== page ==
SPAIN’S far-right party Vox has made unprecedented gains as the second general election this year failed to break the country’s political deadlock.
Spain’s ruling socialist party has won the country’s fourth general election in as many years but once again failed to secure a majority in a vote in which the far-right Vox party vaulted into third place and the centre-right Citizens party suffer a humiliating collapse.
The Spanish Socialist Workers’ party (PSOE), led by the acting prime minister, Pedro Sánchez, won 120 seats, three fewer than in April’s inconclusive election.
The conservative People’s party (PP) rallied after its dismal showing last time, winning 87 seats, while Vox finished third as its seat count more than doubled from 24 to 52.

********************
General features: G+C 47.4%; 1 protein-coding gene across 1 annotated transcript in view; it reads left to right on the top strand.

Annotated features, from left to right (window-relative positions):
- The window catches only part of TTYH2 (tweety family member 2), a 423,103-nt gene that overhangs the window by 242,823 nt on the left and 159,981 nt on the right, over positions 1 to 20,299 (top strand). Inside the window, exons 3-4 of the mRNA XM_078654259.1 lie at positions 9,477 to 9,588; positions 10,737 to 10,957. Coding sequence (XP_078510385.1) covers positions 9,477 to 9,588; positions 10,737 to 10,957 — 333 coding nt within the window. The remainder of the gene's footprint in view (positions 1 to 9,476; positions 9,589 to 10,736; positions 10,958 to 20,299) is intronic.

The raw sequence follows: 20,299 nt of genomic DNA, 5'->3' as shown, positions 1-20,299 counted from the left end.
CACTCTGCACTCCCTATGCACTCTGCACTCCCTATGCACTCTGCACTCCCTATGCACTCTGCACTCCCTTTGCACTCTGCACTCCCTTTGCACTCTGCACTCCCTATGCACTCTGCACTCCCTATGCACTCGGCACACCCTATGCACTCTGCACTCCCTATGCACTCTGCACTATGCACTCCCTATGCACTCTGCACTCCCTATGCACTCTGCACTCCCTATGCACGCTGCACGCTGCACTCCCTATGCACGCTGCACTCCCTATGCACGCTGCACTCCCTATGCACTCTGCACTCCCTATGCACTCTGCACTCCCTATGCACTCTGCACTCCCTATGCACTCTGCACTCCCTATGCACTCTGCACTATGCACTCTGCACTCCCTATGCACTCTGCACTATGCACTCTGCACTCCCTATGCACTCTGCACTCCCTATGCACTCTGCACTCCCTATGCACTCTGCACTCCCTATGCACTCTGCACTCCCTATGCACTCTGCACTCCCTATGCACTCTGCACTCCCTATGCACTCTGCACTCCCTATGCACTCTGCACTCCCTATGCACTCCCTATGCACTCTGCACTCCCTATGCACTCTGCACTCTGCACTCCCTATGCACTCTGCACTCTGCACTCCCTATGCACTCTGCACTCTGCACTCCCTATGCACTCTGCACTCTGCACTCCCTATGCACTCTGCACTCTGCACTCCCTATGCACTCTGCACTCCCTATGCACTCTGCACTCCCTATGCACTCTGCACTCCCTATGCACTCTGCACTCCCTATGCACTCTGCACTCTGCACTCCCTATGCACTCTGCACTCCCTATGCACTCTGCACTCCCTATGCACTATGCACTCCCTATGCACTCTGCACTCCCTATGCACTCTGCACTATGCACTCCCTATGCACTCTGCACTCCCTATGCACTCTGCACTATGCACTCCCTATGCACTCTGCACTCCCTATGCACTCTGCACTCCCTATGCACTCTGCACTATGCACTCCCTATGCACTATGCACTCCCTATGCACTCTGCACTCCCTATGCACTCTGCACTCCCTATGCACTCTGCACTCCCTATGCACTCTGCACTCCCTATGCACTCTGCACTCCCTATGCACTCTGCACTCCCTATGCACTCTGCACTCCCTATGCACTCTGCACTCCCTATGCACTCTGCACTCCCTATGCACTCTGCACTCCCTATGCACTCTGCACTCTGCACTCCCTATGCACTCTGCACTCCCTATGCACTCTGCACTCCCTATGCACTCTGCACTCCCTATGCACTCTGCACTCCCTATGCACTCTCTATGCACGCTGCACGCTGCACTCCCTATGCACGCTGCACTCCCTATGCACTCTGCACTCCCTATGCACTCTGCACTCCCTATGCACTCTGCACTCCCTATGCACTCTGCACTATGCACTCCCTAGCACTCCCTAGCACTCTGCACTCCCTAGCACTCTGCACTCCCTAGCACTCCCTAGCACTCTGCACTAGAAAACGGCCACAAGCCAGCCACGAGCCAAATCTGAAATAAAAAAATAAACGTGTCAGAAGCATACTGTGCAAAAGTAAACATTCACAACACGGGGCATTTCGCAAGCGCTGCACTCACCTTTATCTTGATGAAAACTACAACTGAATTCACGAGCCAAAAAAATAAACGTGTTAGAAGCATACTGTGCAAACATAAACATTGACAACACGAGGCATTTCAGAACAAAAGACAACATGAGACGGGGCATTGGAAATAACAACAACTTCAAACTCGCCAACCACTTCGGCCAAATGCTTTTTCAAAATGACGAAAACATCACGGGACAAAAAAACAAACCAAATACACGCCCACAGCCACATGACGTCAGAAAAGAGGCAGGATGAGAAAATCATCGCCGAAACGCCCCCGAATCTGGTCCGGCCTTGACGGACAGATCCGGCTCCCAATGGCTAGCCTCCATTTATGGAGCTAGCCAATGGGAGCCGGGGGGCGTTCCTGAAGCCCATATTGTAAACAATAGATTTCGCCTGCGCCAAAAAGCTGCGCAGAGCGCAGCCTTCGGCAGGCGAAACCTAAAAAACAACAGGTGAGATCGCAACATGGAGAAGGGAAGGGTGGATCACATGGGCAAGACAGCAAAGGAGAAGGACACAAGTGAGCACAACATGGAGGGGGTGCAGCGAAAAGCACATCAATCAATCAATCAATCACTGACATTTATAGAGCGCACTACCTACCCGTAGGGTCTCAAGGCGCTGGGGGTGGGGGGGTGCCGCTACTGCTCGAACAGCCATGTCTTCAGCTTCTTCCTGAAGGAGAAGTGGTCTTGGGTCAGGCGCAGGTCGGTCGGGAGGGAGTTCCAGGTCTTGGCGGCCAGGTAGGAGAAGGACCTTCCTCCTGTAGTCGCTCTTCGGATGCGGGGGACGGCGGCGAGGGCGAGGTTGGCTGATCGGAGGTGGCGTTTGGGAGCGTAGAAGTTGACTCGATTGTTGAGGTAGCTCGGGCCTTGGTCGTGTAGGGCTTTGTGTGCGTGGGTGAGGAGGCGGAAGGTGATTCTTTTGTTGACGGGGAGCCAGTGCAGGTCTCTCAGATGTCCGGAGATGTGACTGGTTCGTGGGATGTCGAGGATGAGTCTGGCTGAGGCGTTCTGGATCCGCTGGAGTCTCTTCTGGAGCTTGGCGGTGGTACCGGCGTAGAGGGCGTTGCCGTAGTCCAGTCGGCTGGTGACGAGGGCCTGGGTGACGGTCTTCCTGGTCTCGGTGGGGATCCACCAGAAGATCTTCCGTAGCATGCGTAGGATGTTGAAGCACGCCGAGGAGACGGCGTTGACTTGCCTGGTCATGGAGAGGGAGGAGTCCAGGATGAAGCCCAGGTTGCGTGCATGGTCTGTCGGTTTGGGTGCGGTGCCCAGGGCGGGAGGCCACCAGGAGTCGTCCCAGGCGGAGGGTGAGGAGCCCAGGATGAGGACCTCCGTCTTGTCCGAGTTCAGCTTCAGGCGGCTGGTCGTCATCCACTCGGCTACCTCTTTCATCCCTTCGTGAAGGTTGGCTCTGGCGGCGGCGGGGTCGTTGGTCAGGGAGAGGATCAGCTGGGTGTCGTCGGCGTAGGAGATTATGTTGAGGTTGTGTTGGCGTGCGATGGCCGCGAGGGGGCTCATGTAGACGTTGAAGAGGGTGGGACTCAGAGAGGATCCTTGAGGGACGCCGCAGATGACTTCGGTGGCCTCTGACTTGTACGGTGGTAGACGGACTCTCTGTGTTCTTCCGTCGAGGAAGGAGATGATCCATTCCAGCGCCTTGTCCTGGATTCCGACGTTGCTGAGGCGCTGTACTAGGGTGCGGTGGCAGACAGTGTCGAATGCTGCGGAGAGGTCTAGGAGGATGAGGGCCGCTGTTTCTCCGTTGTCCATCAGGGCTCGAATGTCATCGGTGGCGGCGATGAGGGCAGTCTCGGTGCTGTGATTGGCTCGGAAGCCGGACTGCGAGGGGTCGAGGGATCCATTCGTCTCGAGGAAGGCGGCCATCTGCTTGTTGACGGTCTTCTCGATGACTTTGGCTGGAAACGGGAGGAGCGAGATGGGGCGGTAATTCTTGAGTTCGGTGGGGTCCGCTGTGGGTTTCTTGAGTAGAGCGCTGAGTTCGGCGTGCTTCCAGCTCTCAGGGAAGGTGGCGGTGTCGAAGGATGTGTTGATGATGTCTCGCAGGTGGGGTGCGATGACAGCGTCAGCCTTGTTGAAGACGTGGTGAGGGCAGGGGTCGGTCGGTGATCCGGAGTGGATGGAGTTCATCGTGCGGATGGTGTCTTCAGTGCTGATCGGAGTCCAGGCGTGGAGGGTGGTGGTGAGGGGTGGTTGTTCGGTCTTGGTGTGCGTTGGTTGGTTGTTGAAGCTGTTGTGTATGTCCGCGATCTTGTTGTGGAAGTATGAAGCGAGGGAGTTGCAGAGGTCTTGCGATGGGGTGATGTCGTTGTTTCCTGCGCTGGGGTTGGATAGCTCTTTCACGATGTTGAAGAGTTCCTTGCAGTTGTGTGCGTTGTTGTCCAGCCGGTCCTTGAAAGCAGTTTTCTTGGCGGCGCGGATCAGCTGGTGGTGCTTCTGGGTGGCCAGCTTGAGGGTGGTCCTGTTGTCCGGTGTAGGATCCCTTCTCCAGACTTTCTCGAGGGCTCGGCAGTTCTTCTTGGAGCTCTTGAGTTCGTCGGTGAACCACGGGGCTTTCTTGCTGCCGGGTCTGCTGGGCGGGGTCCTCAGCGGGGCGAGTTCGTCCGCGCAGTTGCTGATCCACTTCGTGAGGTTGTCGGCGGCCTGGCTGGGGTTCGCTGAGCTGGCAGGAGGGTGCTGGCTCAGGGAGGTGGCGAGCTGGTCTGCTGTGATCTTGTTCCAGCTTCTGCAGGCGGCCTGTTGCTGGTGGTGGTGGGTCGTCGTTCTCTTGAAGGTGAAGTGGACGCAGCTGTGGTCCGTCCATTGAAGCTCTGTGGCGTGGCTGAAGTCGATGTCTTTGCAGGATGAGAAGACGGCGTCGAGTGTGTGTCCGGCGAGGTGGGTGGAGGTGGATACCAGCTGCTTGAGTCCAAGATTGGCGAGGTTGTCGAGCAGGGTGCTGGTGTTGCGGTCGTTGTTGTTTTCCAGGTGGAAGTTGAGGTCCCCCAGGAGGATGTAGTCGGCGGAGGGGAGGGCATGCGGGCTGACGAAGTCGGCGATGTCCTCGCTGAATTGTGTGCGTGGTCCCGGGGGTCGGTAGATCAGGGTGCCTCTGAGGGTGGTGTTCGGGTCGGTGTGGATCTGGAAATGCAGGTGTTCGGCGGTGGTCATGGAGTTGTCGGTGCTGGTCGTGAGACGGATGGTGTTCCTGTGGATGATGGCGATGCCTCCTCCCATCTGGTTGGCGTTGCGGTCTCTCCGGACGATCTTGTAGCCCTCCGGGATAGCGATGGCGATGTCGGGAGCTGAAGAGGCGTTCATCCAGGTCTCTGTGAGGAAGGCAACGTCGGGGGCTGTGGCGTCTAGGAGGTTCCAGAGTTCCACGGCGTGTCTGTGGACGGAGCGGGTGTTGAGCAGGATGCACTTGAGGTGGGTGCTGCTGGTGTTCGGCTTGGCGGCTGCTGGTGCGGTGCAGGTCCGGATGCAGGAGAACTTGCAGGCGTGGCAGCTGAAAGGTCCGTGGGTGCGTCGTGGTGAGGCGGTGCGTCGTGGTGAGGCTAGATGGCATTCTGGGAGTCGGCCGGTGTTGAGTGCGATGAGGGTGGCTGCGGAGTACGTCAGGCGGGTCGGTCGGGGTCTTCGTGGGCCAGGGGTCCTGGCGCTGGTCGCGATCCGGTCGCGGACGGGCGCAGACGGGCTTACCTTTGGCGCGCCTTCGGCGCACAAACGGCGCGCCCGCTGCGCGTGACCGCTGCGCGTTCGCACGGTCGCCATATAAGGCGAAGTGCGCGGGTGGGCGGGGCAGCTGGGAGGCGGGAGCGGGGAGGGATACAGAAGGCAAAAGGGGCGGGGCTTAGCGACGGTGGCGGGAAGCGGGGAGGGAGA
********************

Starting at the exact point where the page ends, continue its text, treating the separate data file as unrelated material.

The anti-austerity Unidas Podemos came fourth with 35 seats, followed by the pro-independence Catalan Republican Left with 13 seats. Citizens slumped to sixth place as the 57 seats it picked up seven months ago dwindled to just 10.
Frustration and apathy appeared to have affected turnout, with participation dropping from 75.5% in April to 69.9%.
The result suggests Spain is no closer to ending its impasse and is again bound for months of negotiations and horse-trading to try to assemble a government at a time of unprecedented political fragmentation.
Sánchez said he intended to form a progressive government and urged his rivals and opponents not to stand in his way. “I’d like to make a call for the rest of the political parties to act generously and responsibly to unblock the political situation in Spain,” he said on Sunday night. “The PSOE will also act generously and responsibly to unblock it.”